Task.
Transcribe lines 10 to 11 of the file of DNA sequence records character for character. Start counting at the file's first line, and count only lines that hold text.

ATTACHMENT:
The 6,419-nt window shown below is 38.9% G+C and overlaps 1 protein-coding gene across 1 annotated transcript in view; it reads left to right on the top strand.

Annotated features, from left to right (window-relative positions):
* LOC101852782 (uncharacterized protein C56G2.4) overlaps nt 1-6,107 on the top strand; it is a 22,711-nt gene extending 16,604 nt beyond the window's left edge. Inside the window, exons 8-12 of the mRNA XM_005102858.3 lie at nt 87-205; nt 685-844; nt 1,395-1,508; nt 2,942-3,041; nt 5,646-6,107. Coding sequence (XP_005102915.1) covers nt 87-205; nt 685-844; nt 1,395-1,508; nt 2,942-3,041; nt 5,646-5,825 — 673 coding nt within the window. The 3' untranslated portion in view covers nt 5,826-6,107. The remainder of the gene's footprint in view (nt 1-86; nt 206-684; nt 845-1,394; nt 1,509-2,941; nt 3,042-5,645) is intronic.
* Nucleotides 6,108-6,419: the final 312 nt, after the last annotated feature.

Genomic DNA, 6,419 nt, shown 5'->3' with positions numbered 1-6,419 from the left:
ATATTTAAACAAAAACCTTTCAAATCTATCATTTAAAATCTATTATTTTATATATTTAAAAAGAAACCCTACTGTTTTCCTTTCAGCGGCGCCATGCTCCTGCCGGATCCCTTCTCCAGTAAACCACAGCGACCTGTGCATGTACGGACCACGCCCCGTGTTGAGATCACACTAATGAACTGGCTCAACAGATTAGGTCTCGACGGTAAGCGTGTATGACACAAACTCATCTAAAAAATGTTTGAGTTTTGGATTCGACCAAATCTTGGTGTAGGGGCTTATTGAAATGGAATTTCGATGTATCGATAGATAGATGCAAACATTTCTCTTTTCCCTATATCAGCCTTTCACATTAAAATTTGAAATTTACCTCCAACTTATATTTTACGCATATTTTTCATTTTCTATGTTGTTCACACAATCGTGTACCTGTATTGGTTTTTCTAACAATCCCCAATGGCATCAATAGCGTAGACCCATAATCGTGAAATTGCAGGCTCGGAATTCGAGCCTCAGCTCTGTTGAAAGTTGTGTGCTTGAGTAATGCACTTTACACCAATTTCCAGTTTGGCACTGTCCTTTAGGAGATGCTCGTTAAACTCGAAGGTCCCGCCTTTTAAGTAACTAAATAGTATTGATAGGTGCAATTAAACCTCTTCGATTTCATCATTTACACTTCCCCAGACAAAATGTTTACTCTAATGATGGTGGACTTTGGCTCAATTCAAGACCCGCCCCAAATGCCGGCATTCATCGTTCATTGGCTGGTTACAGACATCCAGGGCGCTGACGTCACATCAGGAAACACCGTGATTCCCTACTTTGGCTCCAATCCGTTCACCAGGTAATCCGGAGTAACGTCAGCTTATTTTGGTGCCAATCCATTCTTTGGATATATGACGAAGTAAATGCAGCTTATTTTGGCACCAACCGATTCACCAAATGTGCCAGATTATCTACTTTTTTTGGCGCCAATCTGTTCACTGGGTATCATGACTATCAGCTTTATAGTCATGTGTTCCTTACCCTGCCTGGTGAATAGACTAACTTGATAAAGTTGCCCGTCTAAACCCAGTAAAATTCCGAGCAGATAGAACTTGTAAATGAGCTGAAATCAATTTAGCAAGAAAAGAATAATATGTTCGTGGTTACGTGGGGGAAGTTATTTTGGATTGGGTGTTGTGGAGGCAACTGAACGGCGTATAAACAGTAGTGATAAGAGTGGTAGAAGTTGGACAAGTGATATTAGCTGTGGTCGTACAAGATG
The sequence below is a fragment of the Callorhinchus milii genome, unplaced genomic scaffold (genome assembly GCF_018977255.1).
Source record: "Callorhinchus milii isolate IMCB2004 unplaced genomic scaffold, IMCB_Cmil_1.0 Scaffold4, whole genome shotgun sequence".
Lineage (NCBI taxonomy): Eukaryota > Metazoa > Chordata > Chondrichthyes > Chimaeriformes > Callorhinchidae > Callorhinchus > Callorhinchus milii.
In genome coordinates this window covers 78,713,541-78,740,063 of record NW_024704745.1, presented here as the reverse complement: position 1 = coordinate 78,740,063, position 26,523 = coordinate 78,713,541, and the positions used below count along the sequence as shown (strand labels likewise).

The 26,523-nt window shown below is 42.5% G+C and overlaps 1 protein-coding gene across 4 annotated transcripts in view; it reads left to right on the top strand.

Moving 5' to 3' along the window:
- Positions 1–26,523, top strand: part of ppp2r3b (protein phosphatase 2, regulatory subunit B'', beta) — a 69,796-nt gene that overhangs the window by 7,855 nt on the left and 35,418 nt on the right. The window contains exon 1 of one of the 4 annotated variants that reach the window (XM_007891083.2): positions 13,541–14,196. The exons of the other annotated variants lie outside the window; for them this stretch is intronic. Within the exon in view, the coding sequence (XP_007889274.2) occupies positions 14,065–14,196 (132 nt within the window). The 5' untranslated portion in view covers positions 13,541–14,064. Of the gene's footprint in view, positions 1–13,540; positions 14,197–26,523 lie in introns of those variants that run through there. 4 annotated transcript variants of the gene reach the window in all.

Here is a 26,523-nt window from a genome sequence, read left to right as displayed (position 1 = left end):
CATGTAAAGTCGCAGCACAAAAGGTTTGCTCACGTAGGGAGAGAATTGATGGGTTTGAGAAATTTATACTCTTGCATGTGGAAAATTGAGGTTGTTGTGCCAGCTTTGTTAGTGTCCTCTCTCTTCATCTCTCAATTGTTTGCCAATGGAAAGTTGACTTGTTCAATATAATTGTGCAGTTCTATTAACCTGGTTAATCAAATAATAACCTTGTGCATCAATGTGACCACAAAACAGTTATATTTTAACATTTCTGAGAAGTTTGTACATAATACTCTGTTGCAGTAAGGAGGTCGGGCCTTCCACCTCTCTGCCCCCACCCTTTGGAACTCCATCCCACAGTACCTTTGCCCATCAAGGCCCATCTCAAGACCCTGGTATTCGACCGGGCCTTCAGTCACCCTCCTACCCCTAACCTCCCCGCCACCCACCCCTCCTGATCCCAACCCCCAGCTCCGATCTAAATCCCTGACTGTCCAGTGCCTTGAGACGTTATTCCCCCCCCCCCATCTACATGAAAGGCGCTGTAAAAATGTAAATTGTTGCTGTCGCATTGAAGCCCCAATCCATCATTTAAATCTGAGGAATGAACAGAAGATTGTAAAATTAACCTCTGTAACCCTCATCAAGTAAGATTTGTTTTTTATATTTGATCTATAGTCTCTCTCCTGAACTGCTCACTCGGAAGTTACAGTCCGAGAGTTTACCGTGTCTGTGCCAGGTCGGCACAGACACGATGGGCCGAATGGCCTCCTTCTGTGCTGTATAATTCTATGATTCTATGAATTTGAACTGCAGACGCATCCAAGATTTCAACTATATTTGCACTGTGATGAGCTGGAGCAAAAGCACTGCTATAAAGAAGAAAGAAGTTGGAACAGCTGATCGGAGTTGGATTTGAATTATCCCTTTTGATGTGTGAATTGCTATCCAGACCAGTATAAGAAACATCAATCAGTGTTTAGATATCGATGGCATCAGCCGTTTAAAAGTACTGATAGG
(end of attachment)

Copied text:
In genome coordinates this window covers 78,713,541-78,740,063 of record NW_024704745.1, presented here as the reverse complement: position 1 = coordinate 78,740,063, position 26,523 = coordinate 78,713,541, and the positions used below count along the sequence as shown (strand labels likewise).

The 26,523-nt window shown below is 42.5% G+C and overlaps 1 protein-coding gene across 4 annotated transcripts in view; it reads left to right on the top strand.